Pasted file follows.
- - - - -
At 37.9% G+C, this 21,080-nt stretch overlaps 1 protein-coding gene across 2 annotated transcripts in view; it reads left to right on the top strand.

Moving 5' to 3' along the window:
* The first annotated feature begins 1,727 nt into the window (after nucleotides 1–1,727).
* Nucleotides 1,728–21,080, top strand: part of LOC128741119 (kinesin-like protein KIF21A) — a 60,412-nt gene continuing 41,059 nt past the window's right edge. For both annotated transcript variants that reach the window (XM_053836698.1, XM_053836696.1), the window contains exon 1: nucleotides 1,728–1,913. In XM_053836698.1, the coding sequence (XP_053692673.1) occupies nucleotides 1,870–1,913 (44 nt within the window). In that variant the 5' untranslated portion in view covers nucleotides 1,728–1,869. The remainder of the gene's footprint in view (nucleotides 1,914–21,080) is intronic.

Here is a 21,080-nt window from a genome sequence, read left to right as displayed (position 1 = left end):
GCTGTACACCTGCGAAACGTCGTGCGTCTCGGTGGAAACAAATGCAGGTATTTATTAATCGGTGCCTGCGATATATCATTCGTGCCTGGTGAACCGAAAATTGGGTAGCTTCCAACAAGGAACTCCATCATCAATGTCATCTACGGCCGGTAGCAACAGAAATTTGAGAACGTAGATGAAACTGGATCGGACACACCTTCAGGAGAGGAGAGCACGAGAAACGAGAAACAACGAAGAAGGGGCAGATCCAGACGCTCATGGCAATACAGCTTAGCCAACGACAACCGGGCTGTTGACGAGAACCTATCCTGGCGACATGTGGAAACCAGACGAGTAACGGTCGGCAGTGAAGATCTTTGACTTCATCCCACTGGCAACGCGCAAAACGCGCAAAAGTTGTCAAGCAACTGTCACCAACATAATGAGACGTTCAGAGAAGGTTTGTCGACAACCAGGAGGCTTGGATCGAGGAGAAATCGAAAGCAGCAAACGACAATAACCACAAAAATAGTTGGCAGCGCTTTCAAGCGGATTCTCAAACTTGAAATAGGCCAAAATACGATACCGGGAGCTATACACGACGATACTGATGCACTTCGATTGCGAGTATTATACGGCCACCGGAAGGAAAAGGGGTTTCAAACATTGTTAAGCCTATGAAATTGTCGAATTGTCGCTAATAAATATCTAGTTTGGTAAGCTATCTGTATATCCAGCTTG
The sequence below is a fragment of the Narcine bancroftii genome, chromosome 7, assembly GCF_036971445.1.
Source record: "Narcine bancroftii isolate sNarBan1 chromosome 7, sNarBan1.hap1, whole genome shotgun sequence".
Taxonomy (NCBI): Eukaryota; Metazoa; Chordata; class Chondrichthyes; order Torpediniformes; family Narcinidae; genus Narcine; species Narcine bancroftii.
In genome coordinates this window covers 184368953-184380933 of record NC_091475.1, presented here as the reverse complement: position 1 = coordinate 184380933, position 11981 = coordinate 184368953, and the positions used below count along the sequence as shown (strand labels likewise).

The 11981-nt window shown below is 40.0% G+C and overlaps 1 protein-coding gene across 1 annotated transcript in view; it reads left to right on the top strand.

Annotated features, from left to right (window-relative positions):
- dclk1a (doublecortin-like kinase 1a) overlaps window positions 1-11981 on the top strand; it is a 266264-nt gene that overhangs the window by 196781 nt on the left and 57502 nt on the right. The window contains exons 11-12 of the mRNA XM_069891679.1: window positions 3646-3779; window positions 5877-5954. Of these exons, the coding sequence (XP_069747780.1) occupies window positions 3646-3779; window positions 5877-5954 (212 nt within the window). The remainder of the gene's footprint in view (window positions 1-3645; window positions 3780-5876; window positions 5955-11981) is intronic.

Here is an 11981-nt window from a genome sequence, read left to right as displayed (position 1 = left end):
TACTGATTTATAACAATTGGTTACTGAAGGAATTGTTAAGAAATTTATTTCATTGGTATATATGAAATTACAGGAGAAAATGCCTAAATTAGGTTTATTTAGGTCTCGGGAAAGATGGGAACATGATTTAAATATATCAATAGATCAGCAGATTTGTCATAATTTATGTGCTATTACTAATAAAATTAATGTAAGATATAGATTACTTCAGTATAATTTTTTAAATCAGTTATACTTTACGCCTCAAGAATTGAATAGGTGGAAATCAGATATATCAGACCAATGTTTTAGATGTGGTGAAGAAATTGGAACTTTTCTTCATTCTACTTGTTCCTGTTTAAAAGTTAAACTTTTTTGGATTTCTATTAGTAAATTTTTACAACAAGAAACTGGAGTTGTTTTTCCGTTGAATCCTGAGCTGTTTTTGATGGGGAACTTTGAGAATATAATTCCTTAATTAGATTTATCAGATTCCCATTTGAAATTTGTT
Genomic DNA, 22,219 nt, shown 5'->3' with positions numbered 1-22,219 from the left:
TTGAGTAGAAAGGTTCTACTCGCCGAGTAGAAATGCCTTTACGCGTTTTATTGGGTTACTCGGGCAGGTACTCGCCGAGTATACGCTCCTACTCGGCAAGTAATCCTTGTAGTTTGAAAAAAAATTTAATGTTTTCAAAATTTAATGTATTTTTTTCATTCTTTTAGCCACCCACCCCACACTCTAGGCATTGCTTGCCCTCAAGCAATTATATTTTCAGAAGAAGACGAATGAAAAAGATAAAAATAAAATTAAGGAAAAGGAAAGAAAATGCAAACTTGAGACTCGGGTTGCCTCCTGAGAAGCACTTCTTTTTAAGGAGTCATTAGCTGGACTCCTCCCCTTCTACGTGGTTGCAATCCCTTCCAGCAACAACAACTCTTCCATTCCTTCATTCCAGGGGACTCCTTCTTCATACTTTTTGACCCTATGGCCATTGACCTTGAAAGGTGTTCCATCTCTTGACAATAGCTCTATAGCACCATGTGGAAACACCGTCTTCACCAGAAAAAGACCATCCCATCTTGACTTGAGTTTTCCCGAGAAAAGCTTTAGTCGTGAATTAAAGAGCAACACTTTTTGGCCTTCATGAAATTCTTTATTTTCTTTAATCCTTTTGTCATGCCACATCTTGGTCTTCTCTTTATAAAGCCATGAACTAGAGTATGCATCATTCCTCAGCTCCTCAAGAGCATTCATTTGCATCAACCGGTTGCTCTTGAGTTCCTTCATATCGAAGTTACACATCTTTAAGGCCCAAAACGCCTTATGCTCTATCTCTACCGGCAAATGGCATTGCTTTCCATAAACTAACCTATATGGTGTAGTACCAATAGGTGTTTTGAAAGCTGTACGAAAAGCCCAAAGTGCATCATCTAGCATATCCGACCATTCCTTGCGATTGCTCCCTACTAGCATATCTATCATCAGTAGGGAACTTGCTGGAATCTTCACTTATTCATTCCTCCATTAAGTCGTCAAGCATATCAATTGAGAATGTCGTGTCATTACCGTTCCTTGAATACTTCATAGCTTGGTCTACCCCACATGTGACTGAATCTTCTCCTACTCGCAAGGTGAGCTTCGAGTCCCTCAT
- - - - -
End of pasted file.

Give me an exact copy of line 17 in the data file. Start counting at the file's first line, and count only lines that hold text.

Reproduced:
TTGAGTAGAAAGGTTCTACTCGCCGAGTAGAAATGCCTTTACGCGTTTTATTGGGTTACTCGGGCAGGTACTCGCCGAGTATACGCTCCTACTCGGCAAGTAATCCTTGTAGTTTGAAAAAAAATTTAATGTTTTCAAAATTTAATGTATTTTTTTCATTCTTTTAGCCACCCACCCCACACTCTAGGCATTGCTTGCCCTCAAGCAATTATATTTTCAGAAGAAGACGAATGAAAAAGATAAAAATAAAATTAAGGAAAAGGAAAGAAAATGCAAACTTGAGACTCGGGTTGCCTCCTGAGAAGCACTTCTTTTTAAGGAGTCATTAGCTGGACTCCTCCCCTTCTACGTGGTTGCAATCCCTTCCAGCAACAACAACTCTTCCATTCCTTCATTCCAGGGGACTCCTTCTTCATACTTTTTGACCCTATGGCCATTGACCTTGAAAGGTGTTCCATCTCTTGACAATAGCTCTATAGCACCATGTGGAAACACCGTCTTCACCAGAAAAAGACCATCCCATCTTGACTTGAGTTTTCCCGAGAAAAGCTTTAGTCGTGAATTAAAGAGCAACACTTTTTGGCCTTCATGAAATTCTTTATTTTCTTTAATCCTTTTGTCATGCCACATCTTGGTCTTCTCTTTATAAAGCCATGAACTAGAGTATGCATCATTCCTCAGCTCCTCAAGAGCATTCATTTGCATCAACCGGTTGCTCTTGAGTTCCTTCATATCGAAGTTACACATCTTTAAGGCCCAAAACGCCTTATGCTCTATCTCTACCGGCAAATGGCATTGCTTTCCATAAACTAACCTATATGGTGTAGTACCAATAGGTGTTTTGAAAGCTGTACGAAAAGCCCAAAGTGCATCATCTAGCATATCCGACCATTCCTTGCGATTGCTCCCTACTAGCATATCTATCATCAGTAGGGAACTTGCTGGAATCTTCACTTATTCATTCCTCCATTAAGTCGTCAAGCATATCAATTGAGAATGTCGTGTCATTACCGTTCCTTGAATACTTCATAGCTTGGTCTACCCCACATGTGACTGAATCTTCTCCTACTCGCAAGGTGAGCTTCGAGTCCCTCAT